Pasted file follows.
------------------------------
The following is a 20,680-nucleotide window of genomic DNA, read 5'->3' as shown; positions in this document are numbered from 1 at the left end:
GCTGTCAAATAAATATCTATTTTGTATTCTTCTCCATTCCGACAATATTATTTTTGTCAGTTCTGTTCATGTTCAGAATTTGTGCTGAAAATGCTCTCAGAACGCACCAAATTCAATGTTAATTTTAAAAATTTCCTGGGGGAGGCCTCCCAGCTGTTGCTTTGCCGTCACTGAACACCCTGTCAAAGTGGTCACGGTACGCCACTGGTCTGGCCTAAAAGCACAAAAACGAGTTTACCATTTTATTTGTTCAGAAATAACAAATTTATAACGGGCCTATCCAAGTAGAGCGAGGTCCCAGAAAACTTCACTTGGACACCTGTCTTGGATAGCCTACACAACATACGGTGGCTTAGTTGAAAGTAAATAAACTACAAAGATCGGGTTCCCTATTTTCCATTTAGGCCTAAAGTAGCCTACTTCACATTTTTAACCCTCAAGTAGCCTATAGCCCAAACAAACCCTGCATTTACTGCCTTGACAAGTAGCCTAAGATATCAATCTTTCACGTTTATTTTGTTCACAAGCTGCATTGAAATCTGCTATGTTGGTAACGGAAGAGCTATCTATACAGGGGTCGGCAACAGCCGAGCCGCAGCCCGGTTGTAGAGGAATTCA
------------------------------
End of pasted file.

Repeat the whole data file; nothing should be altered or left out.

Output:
The following is a 20,680-nucleotide window of genomic DNA, read 5'->3' as shown; positions in this document are numbered from 1 at the left end:
GCTGTCAAATAAATATCTATTTTGTATTCTTCTCCATTCCGACAATATTATTTTTGTCAGTTCTGTTCATGTTCAGAATTTGTGCTGAAAATGCTCTCAGAACGCACCAAATTCAATGTTAATTTTAAAAATTTCCTGGGGGAGGCCTCCCAGCTGTTGCTTTGCCGTCACTGAACACCCTGTCAAAGTGGTCACGGTACGCCACTGGTCTGGCCTAAAAGCACAAAAACGAGTTTACCATTTTATTTGTTCAGAAATAACAAATTTATAACGGGCCTATCCAAGTAGAGCGAGGTCCCAGAAAACTTCACTTGGACACCTGTCTTGGATAGCCTACACAACATACGGTGGCTTAGTTGAAAGTAAATAAACTACAAAGATCGGGTTCCCTATTTTCCATTTAGGCCTAAAGTAGCCTACTTCACATTTTTAACCCTCAAGTAGCCTATAGCCCAAACAAACCCTGCATTTACTGCCTTGACAAGTAGCCTAAGATATCAATCTTTCACGTTTATTTTGTTCACAAGCTGCATTGAAATCTGCTATGTTGGTAACGGAAGAGCTATCTATACAGGGGTCGGCAACAGCCGAGCCGCAGCCCGGTTGTAGAGGAATTCA